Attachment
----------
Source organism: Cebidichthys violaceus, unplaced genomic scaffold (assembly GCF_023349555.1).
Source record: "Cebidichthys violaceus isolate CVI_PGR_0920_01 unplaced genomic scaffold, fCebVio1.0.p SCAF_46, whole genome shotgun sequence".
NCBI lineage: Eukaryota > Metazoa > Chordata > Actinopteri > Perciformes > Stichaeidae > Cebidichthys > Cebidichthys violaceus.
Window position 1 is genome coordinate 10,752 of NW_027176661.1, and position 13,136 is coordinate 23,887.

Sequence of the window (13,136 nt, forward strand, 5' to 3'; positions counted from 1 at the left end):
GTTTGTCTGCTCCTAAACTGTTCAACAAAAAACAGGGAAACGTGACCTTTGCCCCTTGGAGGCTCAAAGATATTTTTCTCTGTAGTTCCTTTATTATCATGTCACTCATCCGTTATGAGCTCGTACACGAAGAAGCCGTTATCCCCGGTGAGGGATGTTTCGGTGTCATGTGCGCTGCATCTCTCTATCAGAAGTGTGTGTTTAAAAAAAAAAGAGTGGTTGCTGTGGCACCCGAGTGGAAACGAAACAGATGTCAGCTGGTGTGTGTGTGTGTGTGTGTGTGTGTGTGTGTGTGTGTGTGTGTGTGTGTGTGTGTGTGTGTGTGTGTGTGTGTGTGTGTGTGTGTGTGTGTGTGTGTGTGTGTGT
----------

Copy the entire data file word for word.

Source organism: Cebidichthys violaceus, unplaced genomic scaffold (assembly GCF_023349555.1).
Source record: "Cebidichthys violaceus isolate CVI_PGR_0920_01 unplaced genomic scaffold, fCebVio1.0.p SCAF_46, whole genome shotgun sequence".
NCBI lineage: Eukaryota > Metazoa > Chordata > Actinopteri > Perciformes > Stichaeidae > Cebidichthys > Cebidichthys violaceus.
Window position 1 is genome coordinate 10,752 of NW_027176661.1, and position 13,136 is coordinate 23,887.

Sequence of the window (13,136 nt, forward strand, 5' to 3'; positions counted from 1 at the left end):
GTTTGTCTGCTCCTAAACTGTTCAACAAAAAACAGGGAAACGTGACCTTTGCCCCTTGGAGGCTCAAAGATATTTTTCTCTGTAGTTCCTTTATTATCATGTCACTCATCCGTTATGAGCTCGTACACGAAGAAGCCGTTATCCCCGGTGAGGGATGTTTCGGTGTCATGTGCGCTGCATCTCTCTATCAGAAGTGTGTGTTTAAAAAAAAAAGAGTGGTTGCTGTGGCACCCGAGTGGAAACGAAACAGATGTCAGCTGGTGTGTGTGTGTGTGTGTGTGTGTGTGTGTGTGTGTGTGTGTGTGTGTGTGTGTGTGTGTGTGTGTGTGTGTGTGTGTGTGTGTGTGTGTGTGTGTGTGTGTGTGT